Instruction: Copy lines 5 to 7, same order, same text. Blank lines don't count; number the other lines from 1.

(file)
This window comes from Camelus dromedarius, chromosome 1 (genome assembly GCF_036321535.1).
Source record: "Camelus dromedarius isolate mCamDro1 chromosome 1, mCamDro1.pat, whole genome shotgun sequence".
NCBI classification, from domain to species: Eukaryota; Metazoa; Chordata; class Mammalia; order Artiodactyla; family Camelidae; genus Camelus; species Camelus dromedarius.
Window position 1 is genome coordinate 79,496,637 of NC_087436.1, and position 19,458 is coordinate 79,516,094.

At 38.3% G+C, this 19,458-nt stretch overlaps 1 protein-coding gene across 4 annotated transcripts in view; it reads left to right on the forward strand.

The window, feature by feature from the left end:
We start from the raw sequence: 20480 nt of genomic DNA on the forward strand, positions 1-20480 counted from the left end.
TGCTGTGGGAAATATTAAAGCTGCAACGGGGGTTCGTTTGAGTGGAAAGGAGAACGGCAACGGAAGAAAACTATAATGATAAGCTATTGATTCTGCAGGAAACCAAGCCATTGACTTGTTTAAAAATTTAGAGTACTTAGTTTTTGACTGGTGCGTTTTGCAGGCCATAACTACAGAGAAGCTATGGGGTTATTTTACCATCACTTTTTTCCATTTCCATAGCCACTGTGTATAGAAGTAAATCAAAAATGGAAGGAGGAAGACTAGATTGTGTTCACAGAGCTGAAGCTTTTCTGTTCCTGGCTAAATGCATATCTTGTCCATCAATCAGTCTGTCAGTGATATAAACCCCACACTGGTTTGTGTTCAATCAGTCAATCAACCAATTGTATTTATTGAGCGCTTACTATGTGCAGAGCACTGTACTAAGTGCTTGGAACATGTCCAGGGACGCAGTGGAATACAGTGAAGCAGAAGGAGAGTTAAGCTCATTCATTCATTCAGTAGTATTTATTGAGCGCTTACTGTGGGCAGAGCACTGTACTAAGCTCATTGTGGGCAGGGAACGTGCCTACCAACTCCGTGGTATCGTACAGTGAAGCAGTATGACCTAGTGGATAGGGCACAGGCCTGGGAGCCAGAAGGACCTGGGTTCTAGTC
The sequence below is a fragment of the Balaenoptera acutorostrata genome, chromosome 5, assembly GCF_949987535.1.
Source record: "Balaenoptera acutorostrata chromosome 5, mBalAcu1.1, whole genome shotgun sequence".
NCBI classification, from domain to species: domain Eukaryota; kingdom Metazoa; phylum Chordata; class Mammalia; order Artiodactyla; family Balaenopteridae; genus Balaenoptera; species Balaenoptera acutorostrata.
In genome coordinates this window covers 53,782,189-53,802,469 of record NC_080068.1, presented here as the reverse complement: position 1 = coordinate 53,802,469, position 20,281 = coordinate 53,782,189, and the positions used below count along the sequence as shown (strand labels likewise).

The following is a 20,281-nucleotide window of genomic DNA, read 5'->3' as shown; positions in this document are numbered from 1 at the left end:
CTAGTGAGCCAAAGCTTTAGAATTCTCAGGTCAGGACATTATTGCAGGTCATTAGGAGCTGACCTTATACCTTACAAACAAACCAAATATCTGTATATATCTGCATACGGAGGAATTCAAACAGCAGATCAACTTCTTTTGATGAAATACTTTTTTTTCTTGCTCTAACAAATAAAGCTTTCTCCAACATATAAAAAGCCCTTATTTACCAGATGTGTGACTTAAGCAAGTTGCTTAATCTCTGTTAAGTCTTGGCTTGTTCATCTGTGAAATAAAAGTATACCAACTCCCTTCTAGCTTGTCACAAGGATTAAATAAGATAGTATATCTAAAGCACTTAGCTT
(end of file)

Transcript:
At 38.3% G+C, this 19,458-nt stretch overlaps 1 protein-coding gene across 4 annotated transcripts in view; it reads left to right on the forward strand.

The window, feature by feature from the left end:
We start from the raw sequence: 20480 nt of genomic DNA on the forward strand, positions 1-20480 counted from the left end.